try
        
{
            
doRequest.checkSyntaxreqBuilder );
            
String httpReq doRequest.getHttpRequest();
            
System.out.println"httpReq = " httpReq );

            
URL url = new URLhttpReq );
            
URLConnection connection url.openConnection();

            
InputStreamReader reader = new InputStreamReaderconnection.getInputStream() );
            
xmlResponse XMLResponse.unmarshalreader );
        }
        
catchException e ) {}

        return 
xmlResponse;
    }

Geocoding

In order to determine the driving distance for the shuttle service, you'll need to geocode both the dealer's address and the customer's address into vendor specific navigation points.The geocoded address will contain both the address and it's coordinates.The geocoded address information may contain fields which the customer did not enter (i.e.Zip Code).I'll show the geocoded address in the result JSP pages.

For Kivera, a NWCGeocode object contains both the address and it's coordinates.To get this object, create a geocoding request object (NWCGeoReq), populate it with request information, and pass it to NWCClient's geocode method (see Listing 3).

Listing 3 - Geocoding with Kivera

    /**
     * Geocode an address into a LBS vendor's navigation point.
     *
     * Be sure to check status != NWCReturnCode.NW_OK
     */
    
NWCGeocode getGeocodeNWCClient klsClientString line1String line2 )
    {
        
NWCGeocode geo null;

        
try
        
{
            
NWCGeoReq   geoReq = new NWCGeoReq(
                
dbPrefs,
                
line1,  // address line 1
                
line2,  // address line 2
                
"0",   // address line 3 (n/a)
                
"USA",  // country
                
null,//cline,  // correction line
                
0,     // offset
                
NWCClient.NW_UNIT_MILE,   // offset units
                
0,      // flags (n/a)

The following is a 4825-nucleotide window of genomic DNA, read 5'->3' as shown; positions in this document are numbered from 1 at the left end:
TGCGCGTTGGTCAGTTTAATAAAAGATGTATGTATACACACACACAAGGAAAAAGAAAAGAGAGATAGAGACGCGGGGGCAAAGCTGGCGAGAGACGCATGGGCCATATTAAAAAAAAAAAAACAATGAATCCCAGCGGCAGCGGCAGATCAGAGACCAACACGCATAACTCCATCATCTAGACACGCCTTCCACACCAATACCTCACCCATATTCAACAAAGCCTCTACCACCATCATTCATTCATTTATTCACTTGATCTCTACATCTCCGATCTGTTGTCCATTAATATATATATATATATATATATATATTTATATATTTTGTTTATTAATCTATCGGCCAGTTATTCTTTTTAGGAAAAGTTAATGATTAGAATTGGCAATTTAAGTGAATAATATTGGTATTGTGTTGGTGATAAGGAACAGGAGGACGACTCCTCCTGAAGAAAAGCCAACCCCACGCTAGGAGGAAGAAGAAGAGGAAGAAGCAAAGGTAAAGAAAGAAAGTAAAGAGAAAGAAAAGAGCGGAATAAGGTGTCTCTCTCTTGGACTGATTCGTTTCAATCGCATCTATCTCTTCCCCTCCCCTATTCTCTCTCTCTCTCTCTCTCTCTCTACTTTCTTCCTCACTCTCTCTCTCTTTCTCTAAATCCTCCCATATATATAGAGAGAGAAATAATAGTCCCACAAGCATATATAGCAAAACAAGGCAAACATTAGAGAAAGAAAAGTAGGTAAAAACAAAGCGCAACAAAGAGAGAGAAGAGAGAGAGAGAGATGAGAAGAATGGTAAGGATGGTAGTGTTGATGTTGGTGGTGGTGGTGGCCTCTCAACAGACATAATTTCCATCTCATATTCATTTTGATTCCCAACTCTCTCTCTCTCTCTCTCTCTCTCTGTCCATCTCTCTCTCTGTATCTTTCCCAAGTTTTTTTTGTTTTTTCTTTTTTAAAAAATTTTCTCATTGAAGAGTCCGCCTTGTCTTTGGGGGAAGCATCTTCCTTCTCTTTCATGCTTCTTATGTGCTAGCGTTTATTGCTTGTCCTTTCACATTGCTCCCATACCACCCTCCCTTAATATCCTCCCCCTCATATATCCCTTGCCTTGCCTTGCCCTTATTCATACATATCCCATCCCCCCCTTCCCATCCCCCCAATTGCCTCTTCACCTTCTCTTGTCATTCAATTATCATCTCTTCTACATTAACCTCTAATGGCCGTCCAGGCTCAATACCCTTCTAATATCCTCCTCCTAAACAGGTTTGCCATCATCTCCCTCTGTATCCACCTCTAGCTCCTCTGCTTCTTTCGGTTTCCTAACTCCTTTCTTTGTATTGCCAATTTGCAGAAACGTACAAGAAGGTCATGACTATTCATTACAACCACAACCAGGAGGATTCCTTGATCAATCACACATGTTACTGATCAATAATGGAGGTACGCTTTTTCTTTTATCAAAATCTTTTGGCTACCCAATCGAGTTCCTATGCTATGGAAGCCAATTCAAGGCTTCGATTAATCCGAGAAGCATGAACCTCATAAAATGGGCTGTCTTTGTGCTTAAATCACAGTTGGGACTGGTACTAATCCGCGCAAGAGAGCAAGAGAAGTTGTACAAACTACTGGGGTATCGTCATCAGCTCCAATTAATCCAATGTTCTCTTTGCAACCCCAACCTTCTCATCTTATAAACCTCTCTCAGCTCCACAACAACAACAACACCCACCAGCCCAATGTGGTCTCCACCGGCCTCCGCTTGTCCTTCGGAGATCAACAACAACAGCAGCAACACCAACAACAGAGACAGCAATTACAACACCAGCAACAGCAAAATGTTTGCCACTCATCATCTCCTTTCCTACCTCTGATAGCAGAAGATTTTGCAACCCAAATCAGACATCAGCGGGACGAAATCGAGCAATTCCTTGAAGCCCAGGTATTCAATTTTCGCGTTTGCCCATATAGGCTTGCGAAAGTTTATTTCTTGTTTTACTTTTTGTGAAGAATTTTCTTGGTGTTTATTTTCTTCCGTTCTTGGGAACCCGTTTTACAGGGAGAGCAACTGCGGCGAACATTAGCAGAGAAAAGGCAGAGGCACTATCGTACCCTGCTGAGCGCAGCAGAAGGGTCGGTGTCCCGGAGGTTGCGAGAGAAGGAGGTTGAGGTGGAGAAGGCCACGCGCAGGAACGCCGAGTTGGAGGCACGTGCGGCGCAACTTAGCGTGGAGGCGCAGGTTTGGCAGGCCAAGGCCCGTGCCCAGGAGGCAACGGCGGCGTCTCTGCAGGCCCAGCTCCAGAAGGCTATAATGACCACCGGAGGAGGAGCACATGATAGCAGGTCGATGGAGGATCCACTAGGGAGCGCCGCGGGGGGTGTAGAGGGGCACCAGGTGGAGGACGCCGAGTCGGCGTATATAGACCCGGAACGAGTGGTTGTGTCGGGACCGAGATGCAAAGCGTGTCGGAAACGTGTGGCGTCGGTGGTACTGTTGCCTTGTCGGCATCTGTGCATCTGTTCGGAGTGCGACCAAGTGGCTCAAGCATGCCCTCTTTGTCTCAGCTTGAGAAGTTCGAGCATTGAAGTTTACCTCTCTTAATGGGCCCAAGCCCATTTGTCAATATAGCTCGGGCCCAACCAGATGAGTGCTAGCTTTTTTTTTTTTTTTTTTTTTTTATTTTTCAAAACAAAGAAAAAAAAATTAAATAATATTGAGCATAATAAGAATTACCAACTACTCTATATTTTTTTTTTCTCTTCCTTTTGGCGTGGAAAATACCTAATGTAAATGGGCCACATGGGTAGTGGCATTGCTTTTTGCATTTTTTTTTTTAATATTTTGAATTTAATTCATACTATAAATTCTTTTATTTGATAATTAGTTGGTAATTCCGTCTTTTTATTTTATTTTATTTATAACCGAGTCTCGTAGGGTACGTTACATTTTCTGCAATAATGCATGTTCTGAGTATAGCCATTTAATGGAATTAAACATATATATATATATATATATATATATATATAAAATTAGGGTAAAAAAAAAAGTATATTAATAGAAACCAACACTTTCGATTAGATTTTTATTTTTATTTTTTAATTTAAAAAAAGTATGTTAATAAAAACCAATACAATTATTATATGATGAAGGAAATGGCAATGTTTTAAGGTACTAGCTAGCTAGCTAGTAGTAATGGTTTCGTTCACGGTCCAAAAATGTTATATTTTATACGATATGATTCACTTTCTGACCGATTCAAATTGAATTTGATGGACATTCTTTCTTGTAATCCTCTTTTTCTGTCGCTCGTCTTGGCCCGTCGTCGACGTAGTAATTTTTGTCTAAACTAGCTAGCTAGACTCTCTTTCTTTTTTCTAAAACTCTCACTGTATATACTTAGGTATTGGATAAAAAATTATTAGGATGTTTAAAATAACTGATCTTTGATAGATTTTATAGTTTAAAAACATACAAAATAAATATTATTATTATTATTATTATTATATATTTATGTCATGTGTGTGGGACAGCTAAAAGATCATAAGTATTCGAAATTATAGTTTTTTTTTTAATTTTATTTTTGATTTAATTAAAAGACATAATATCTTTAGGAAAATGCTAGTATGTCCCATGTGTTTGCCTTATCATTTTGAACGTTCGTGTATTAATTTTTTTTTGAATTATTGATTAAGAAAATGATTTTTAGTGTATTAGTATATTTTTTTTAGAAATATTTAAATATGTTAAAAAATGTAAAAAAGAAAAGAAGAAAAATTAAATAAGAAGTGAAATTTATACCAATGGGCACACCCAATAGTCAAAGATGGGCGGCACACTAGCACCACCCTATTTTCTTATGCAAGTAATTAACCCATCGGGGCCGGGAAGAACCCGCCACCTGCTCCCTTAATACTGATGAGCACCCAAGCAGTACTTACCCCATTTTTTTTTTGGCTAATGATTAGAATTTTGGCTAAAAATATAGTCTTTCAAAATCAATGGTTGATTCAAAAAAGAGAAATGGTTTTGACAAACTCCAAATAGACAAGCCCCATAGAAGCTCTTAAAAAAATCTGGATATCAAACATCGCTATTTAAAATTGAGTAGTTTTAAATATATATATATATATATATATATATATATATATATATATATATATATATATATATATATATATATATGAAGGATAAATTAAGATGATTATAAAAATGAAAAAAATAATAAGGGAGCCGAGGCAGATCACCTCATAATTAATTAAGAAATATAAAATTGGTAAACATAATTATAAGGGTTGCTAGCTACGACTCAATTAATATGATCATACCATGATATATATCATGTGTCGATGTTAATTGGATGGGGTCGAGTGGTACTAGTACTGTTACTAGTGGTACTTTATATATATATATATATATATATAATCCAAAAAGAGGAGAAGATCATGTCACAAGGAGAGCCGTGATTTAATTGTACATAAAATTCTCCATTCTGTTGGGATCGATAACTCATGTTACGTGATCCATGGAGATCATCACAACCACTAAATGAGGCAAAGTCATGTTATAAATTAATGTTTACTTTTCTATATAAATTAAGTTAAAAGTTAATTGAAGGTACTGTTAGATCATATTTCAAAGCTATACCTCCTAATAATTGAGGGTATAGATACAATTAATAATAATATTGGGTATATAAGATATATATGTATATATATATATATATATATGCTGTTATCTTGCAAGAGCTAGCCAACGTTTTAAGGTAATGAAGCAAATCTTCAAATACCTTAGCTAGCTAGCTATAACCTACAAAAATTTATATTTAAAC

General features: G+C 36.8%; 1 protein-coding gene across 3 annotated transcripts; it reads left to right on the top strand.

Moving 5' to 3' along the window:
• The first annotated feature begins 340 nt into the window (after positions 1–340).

0,//cfield, // correction type
                
5   // options limit
            
);

            
// perform geocode
            
geo klsClient.geocode(geoReq);

        }
        
catchException e ) {}

        return 
geo;
    }

Webraska's equivalent is a Navpos object.It also contains the address and it's coordinates.To get this object, create a generic request object (GenericRequest), populate it with geocoding parameters, make a HTTP connection, unmarshal the XML reply into a XMLResponse object, and finally extract it from the XMLResponse object (see Listing 4).

Listing 4 - Geocoding with Webraska

    /**
     * Convenience method to convert an address to Webraska's Navpos object.
     * Actually, it returns the XMLResponse object which may contain a Navpos.
     */
    
XMLResponse getNavposResponseRequestBuilder reqBuilderString strNumString strStreetString strCityString strStateString strCode )
    {
        
XMLResponse xmlResponse null;

        
try
        
{
            
GenericRequest  gnsRequest getGenericRequestreqBuilder );
            
addStringParameterToRequestgnsRequestreqBuilder"function""geo" );

            
// add form vars
            
if( strNum != null && strNum.length() > )
            {
                
addStringParameterToRequestgnsRequestreqBuilder"streetnum"strNum );
            }
            if( 
strStreet != null && strStreet.length() > )
            {
                
addStringParameterToRequestgnsRequestreqBuilder"street"strStreet );
            }
            if( 
strCity != null && strCity.length() > )
            {
                
addStringParameterToRequestgnsRequestreqBuilder"city"strCity );
            }
            if( 
strState != null && strState.length() > )
            {
                
addStringParameterToRequestgnsRequestreqBuilder"state"strState );
            }
            if( 
strCode != null && strCode.length() > )
            {
                
addStringParameterToRequestgnsRequestreqBuilder"code"strCode );
            }